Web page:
Tuesday, February 7, 2012

The American Challenge: Thiel, Tabarrok, and Servan-Schreiber

Ever since 2008 I have been thinking about a question and set of assumptions offered by Peter Thiel on the state of the economy, the future of innovation, and science in general. For those who know Thiel only as that guy on the movie "The Social Network", he is a Stanford grad, uber-libertarian, foil to higher education, founder of PayPal, venture capitalist, and on and on. In November 2008 he was interviewed on Uncommon Knowledge, where he was very critical of the US economy's ability to innovate and create. According to Thiel, our economic growth, in the aggregate and on a per-capita basis, has spectacularly under-performed expectations.

That charge sounds ridiculous on its face considering that I am typing this on a personal computer, with a second monitor, and have an iPhone and iPad within reach. But consider Thiel's charge from a Nov 2011 New Yorker article "No Death, No Taxes":
"The information age has made Thiel rich, but it has also been a disappointment to him. It hasn’t created enough jobs, and it hasn’t produced revolutionary improvements in manufacturing and productivity. The creation of virtual worlds turns out to be no substitute for advances in the physical world. “The Internet—I think it’s a net plus, but not a big one,” he said. “Apple is an innovative company, but I think it’s mostly a design innovator.” Twitter has a lot of users, but it doesn’t employ that many Americans: “Five hundred people will have job security for the next decade, but how much value does it create for the entire economy? It may not be enough to dramatically improve living standards in the U.S. over the next decade or two decades.” Facebook was, he said, “on balance positive,” because of the social disruptions it had created—it was radical enough to have been “outlawed in China.” That’s the most he will say for the celebrated era of social media."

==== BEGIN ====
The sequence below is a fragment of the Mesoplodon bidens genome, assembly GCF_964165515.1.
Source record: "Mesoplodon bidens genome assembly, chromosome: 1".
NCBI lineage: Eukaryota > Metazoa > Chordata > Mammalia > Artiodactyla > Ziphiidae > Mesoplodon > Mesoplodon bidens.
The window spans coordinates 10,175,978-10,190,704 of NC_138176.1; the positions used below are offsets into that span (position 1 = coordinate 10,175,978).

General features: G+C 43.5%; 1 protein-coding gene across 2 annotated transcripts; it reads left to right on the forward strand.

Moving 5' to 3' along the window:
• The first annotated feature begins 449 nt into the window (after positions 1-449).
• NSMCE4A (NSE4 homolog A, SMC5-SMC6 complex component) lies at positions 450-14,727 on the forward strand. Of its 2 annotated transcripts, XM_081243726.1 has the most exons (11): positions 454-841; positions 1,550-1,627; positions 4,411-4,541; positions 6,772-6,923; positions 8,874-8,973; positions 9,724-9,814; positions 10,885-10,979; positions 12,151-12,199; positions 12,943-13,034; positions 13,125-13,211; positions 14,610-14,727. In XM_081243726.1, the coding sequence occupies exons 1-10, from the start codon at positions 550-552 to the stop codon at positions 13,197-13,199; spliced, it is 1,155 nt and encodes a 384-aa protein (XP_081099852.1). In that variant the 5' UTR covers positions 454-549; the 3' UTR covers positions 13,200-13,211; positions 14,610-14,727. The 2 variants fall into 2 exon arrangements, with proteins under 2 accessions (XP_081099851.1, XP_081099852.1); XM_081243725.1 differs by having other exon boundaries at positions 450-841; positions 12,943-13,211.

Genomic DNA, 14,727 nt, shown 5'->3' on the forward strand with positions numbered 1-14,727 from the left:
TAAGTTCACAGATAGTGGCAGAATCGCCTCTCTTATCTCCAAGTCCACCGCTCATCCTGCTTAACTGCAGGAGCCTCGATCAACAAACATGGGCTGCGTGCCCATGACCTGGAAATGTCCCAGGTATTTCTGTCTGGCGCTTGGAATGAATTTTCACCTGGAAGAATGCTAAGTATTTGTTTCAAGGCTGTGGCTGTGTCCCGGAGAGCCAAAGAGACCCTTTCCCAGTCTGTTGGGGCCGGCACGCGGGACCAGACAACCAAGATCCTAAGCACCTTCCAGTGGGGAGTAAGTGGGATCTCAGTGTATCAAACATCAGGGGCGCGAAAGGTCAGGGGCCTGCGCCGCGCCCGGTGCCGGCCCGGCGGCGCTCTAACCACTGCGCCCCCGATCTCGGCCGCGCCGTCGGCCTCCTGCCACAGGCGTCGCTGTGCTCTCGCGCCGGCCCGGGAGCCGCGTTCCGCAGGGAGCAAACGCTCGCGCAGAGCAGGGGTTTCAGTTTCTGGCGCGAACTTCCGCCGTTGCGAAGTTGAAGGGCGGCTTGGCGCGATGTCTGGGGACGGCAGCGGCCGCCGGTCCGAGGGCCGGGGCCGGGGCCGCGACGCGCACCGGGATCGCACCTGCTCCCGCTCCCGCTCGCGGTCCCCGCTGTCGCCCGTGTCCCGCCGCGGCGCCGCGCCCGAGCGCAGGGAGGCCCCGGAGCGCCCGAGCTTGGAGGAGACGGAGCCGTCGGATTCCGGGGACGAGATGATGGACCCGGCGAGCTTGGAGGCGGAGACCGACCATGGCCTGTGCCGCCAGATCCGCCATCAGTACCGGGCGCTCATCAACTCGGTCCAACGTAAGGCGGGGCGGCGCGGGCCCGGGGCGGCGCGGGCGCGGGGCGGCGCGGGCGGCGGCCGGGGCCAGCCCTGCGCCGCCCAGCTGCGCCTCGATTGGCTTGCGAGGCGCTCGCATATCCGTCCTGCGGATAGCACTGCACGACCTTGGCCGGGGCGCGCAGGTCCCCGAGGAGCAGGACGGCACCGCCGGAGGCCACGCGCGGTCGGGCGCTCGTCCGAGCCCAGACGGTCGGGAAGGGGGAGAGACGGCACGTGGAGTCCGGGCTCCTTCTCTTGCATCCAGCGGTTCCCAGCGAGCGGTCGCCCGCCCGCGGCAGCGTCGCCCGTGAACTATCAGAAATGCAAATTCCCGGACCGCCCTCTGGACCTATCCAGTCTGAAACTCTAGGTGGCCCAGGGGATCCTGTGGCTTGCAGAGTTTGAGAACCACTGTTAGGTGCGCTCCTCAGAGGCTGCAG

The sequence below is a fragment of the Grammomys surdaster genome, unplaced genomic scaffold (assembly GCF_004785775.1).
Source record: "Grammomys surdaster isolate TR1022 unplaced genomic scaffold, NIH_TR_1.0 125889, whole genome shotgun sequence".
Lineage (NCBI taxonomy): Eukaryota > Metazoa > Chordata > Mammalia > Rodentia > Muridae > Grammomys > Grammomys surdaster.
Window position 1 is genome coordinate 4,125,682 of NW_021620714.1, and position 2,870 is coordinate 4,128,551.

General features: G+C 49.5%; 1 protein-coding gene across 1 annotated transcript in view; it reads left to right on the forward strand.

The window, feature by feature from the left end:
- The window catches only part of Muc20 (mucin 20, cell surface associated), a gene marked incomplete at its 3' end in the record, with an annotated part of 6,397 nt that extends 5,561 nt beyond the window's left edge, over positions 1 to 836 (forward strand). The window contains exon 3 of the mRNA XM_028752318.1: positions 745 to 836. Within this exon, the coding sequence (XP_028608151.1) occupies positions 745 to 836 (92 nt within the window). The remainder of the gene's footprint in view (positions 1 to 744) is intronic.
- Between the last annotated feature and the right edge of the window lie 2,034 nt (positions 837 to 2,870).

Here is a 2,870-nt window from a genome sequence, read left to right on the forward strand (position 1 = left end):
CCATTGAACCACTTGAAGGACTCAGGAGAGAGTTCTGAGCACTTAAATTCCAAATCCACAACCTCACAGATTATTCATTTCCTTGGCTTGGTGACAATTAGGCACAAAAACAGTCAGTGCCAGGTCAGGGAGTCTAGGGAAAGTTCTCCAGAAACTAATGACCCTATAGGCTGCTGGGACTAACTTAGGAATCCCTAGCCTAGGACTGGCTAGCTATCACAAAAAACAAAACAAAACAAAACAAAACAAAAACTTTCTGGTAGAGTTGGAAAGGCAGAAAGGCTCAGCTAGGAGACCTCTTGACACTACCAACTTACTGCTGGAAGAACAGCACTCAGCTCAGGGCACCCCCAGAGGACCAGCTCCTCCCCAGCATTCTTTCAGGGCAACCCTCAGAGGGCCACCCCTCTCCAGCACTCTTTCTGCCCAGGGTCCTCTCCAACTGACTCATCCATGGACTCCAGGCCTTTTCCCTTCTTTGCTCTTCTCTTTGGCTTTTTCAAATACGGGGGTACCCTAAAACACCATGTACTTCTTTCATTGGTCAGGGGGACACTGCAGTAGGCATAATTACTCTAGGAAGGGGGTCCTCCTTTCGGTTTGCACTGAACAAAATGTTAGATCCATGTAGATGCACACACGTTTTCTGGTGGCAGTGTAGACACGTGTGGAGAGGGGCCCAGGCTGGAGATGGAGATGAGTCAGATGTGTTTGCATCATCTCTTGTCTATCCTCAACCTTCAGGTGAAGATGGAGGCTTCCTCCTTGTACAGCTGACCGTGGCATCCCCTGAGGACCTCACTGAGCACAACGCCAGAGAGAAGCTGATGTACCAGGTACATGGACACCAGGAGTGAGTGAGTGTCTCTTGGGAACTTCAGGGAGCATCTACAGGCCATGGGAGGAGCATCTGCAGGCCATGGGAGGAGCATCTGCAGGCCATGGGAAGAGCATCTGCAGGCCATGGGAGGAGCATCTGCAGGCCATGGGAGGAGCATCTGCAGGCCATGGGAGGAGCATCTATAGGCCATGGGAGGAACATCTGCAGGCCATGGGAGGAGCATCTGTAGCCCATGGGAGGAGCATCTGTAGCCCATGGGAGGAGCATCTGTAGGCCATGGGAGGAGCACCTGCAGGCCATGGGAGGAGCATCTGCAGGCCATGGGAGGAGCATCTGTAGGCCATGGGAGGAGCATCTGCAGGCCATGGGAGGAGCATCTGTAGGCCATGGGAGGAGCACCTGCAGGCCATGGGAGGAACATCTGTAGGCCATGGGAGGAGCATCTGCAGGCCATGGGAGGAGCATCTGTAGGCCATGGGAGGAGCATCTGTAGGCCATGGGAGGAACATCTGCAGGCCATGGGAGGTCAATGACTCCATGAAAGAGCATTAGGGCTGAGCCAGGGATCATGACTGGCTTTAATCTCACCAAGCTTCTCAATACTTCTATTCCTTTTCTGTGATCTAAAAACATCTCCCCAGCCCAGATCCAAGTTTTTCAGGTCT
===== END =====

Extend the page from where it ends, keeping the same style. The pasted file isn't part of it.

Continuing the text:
In the previous month, October 2011, he penned this longish piece for National Review "The End of the Future". You could guess by the title that Thiel's thoughts run pessimistic. In his essay Thiel lays out an argument that America's growth has been stunted because of our lack of investment in science, research and development. Yes, Thiel admits, we have seen a lot of change but how much of it is progress? Are the new technologies being developed today and over the last 50 years revolutionary or merely evolutionary? For example, I drive a much safer and more capable car than my father did when he was 35 years old. But considering that my grandfather and great-grandfather also drove a car we can see that the technological progress in land-based transportation has been in degree but not in kind.

If Thiel is correct what are the consequences of such a slow-down in growth and productivity? His answer: cataclysmic.

"The technology slowdown threatens not just our financial markets, but the entire modern political order, which is predicated on easy and relentless growth. The give-and-take of Western democracies depends on the idea that we can craft political solutions that enable most people to win most of the time. But in a world without growth, we can expect a loser for every winner. Many will suspect that the winners are involved in some sort of racket, so we can expect an increasingly nasty edge to our politics. We may be witnessing the beginnings of such a zero-sum system in politics in the U.S. and Western Europe, as the risks shift from winning less to losing more, and as our leaders desperately cast about for macroeconomic solutions to problems that have not been primarily about economics for a long time."